Co-parenting tips before school starts; Rose Law Group family law attorney Audra Petrolle says lots of agreements are necessary to keep blended families stable

By Diane L. Danois, J.D.

This post was published on the now-closed HuffPost Contributor platform. Edited for length and clarity

Potential battlegrounds for divorced parents are in abundance when it comes to school, especially if stepparents are part of the picture. 

[With a new school here], I’d like to offer some tips for the newly divorced or new members of a blended family to ease the transition and try to avoid unnecessary conflict.

 First, get ahead of your anticipated disputes by designing, implementing, and complying with a detailed and customized Parenting Plan (easier said than done, right?) This document is your roadmap, and provides all parents (biological and step parents) the specific terms and conditions under whic1h they are to operate, leaving no room for “innocent” confusion or misunderstanding.

Second, set expectations relating to school work. Who will be responsible for making sure that classroom assignments are properly completed and handed-in? Who is available to work on research projects that span across multiple weeks? Perhaps design this by subject matter (Mom helps with Math, Dad helps with English). Or maybe Mom will work with one child, while Dad works with the other. There is no “correct” answer but a well-designed Parenting Plan identifies roles and responsibilities so that academic performances don’t suffer.

Third, discuss what you are willing (or, aren’t willing) to agree to relating to after-school activities and sports. And please, DO NOT engage your child(ren) in the discussion until after you’ve fully discussed it with the other co-parents involved. Consider the necessary logistics of your child’s participation in after-school activities or sports before making any promises that may or may not be able to be fulfilled. Will this unduly burden one parent, negatively affect time-sharing or prevent adequate time for homework? Are there safety and/or financial considerations?

Fourth, think about how you want to present yourself to your child(ren)’s teachers and coaches. Do you want to be the bitter, hateful parent, who seethes at even the mention of the other parent’s name? Do you want to manipulate situations to keep the other parent(s) away from school activities (and in doing so, alienating the child from his/her parent?) Or, do you want to present yourself as cooperative, inclusive, and genuinely more interested in your child’s well-being than in your own emotional turmoils? Participating in Parent-Teacher Conferences is an important element of parenting, and should be shared among all parents willing to be involved. Remember that the purpose of these meetings is for the benefit of your child. In order to avoid awkward, uncomfortable scenes, plan ahead: Perhaps Mom will go to all meetings relating to her son, and Dad will go to all meetings relating to his daughter. Perhaps they will go to all meetings together. Discuss stepparent involvement. Agree to an arrangement so that there are no surprises or uncomfortable moments.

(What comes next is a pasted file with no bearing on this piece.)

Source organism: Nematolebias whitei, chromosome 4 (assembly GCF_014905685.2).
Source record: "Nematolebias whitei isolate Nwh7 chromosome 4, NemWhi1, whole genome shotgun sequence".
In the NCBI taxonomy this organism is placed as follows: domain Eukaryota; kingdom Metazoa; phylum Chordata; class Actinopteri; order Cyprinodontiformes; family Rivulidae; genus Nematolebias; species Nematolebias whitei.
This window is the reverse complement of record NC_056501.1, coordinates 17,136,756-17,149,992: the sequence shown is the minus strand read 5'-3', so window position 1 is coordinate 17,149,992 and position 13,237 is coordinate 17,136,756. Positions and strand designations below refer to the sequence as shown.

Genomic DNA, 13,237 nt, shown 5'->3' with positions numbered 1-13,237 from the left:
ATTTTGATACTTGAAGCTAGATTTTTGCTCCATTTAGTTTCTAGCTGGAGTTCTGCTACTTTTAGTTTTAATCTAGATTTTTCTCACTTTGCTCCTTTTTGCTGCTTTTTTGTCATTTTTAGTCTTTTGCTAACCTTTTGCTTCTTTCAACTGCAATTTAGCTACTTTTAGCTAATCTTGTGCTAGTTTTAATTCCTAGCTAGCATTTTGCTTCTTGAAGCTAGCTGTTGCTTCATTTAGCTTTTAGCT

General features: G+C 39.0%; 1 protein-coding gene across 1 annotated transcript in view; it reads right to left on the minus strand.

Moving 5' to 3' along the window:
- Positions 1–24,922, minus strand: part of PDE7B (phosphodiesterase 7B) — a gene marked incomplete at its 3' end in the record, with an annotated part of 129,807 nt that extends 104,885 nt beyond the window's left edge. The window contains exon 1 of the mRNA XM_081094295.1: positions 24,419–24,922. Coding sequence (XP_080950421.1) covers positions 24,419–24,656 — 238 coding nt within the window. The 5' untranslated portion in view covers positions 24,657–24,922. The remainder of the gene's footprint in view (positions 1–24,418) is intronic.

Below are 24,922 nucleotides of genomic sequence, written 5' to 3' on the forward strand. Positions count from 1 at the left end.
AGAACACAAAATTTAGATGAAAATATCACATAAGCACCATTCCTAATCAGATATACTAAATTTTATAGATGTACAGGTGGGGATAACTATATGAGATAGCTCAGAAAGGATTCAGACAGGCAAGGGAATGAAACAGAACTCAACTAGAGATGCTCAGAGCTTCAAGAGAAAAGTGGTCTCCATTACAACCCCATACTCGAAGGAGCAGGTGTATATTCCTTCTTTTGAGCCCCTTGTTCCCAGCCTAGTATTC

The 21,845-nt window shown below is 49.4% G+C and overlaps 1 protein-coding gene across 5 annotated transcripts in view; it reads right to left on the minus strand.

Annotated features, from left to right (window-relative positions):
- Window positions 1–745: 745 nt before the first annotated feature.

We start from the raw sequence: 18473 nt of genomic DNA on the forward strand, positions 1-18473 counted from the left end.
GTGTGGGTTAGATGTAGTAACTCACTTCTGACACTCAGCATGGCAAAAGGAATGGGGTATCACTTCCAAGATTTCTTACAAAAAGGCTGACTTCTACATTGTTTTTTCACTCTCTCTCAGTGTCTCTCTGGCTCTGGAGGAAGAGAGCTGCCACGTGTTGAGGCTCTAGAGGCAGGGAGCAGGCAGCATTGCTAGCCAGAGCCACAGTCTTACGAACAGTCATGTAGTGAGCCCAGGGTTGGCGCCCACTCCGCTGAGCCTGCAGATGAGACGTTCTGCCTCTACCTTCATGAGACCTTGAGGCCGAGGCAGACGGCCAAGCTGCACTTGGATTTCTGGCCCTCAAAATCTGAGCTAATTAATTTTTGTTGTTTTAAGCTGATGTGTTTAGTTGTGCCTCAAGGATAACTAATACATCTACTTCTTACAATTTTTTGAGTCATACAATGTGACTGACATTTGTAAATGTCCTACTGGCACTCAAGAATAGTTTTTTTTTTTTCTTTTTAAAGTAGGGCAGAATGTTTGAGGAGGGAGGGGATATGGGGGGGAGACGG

“Blended families are beautiful but can certainly complicate family dynamics. A lot of times, the tension seems to arise where one parent interprets a stepparent or significant other as stepping into his or her shoes. While it is not healthy to alienate the stepparent or significant other, parents can reach agreements on what best suits their children’s needs either through a parenting plan or court order. The more agreements the parents can reach, the more stable and secure of an environment, they can establish for their children.”
~ Audra Petrolle

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September 2019